On 29 April 2010, the German Federal Supreme Court (Bundesgerichtshof, BGH) handed down a decision that Google is not liable for copyright infringement for displaying copyright protected works as preview pictures (or thumbnails) in Google’s image search results.
The claimant in the proceedings is an artist who maintains a website that displays her works. She alleged that Google had displayed her works as thumbnails whenever her name had been entered as a search term into Google’s search engine.
Google’s internet search engine includes a text driven image search which displays scaled down thumbnails as well as a link to the website which displays the original picture. Google enables this function by searching the internet in regular intervals for images and then stores these images on its own servers, making it possible for prompt display of preview pictures after a Google image search.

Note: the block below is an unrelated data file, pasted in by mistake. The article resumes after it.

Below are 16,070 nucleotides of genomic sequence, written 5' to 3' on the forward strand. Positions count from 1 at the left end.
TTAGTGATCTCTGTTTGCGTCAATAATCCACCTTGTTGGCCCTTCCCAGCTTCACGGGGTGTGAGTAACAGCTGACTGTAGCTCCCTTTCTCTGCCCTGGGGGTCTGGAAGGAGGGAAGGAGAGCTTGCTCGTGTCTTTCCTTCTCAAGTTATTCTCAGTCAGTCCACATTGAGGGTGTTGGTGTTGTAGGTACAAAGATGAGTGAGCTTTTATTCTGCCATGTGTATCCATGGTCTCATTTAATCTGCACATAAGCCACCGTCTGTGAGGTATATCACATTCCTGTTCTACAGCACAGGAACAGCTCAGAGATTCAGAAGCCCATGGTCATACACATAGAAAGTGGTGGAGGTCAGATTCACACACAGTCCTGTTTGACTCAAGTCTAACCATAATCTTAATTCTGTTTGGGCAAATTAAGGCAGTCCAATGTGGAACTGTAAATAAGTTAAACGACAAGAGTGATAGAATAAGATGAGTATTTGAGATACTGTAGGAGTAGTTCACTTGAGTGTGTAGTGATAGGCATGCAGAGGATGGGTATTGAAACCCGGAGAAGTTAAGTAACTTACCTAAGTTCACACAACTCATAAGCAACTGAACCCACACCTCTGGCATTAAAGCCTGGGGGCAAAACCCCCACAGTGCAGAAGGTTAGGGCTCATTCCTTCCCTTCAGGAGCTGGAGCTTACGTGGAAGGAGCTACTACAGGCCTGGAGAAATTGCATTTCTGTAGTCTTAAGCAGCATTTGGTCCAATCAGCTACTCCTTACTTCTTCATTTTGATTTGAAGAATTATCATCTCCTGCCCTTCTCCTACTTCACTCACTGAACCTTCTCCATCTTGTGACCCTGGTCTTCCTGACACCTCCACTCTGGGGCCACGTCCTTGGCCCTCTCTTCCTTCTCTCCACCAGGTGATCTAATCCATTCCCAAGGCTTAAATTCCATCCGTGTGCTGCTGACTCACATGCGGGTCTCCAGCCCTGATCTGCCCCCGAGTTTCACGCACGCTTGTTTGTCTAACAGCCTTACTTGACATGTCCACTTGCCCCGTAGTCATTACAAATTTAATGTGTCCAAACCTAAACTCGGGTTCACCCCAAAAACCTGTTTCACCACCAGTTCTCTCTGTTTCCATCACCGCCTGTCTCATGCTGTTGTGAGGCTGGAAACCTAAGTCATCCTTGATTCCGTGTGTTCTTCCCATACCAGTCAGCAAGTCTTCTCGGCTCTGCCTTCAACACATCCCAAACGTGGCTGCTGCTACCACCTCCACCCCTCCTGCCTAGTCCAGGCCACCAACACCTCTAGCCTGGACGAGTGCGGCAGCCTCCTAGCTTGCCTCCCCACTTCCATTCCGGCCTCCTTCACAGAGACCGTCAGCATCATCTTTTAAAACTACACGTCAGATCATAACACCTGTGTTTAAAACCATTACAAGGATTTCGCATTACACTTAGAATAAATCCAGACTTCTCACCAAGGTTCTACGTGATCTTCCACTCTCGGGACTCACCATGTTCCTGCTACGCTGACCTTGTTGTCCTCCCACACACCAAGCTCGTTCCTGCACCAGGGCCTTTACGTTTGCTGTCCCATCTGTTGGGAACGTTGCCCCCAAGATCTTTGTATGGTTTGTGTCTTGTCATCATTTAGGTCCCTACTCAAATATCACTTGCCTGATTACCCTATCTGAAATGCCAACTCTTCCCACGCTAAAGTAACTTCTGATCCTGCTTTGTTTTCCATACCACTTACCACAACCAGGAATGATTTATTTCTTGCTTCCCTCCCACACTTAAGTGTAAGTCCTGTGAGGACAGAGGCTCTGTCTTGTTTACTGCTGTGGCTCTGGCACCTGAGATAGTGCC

In the proceedings, the lower courts decided in Google’s favour, but the appeal court found that Google was infringing the claimant’s copyright in her works. However, on further appeal, the BGH took the view that Google did not infringe the artist’s copyright. The BGH was of the view that, although the claimant did not make a legal declaration in which she authorised Google’s use of her works as preview pictures via the Google image search function, the reproduction of the images as preview pictures was not unlawful as Google could interpret the claimant’s actions as consenting to the display of her works in Google’s image search results. This is because the claimant had made the content of her website accessible to search engines and had not made use of the technical possibilities available to her to except her works from being searched and displayed by search engine providers.
This decision serves as a warning to website owners to take measures to protect the content displayed on their websites.